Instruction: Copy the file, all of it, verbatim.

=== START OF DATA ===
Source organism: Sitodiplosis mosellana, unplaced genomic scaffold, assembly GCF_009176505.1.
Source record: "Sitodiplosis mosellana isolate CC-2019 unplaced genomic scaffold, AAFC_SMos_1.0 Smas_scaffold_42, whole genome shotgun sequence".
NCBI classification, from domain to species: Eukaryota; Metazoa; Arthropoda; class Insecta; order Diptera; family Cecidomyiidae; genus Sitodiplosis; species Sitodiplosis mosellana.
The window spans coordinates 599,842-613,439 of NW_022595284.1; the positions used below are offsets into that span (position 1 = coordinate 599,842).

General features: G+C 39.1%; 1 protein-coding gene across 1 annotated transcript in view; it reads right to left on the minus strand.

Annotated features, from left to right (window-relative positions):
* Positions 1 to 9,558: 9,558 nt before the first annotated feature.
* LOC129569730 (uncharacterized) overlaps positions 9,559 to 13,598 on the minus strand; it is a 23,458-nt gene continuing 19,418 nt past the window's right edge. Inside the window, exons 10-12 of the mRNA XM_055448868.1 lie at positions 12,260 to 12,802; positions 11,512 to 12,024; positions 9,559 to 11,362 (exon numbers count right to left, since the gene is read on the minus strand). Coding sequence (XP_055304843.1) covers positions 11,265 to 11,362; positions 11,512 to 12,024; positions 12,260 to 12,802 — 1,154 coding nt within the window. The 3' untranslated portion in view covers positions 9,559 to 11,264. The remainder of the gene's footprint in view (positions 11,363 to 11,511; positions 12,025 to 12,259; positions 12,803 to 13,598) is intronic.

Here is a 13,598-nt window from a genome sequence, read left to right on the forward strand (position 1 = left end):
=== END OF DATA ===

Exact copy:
Source organism: Sitodiplosis mosellana, unplaced genomic scaffold, assembly GCF_009176505.1.
Source record: "Sitodiplosis mosellana isolate CC-2019 unplaced genomic scaffold, AAFC_SMos_1.0 Smas_scaffold_42, whole genome shotgun sequence".
NCBI classification, from domain to species: Eukaryota; Metazoa; Arthropoda; class Insecta; order Diptera; family Cecidomyiidae; genus Sitodiplosis; species Sitodiplosis mosellana.
The window spans coordinates 599,842-613,439 of NW_022595284.1; the positions used below are offsets into that span (position 1 = coordinate 599,842).

General features: G+C 39.1%; 1 protein-coding gene across 1 annotated transcript in view; it reads right to left on the minus strand.

Annotated features, from left to right (window-relative positions):
* Positions 1 to 9,558: 9,558 nt before the first annotated feature.
* LOC129569730 (uncharacterized) overlaps positions 9,559 to 13,598 on the minus strand; it is a 23,458-nt gene continuing 19,418 nt past the window's right edge. Inside the window, exons 10-12 of the mRNA XM_055448868.1 lie at positions 12,260 to 12,802; positions 11,512 to 12,024; positions 9,559 to 11,362 (exon numbers count right to left, since the gene is read on the minus strand). Coding sequence (XP_055304843.1) covers positions 11,265 to 11,362; positions 11,512 to 12,024; positions 12,260 to 12,802 — 1,154 coding nt within the window. The 3' untranslated portion in view covers positions 9,559 to 11,264. The remainder of the gene's footprint in view (positions 11,363 to 11,511; positions 12,025 to 12,259; positions 12,803 to 13,598) is intronic.

Here is a 13,598-nt window from a genome sequence, read left to right on the forward strand (position 1 = left end):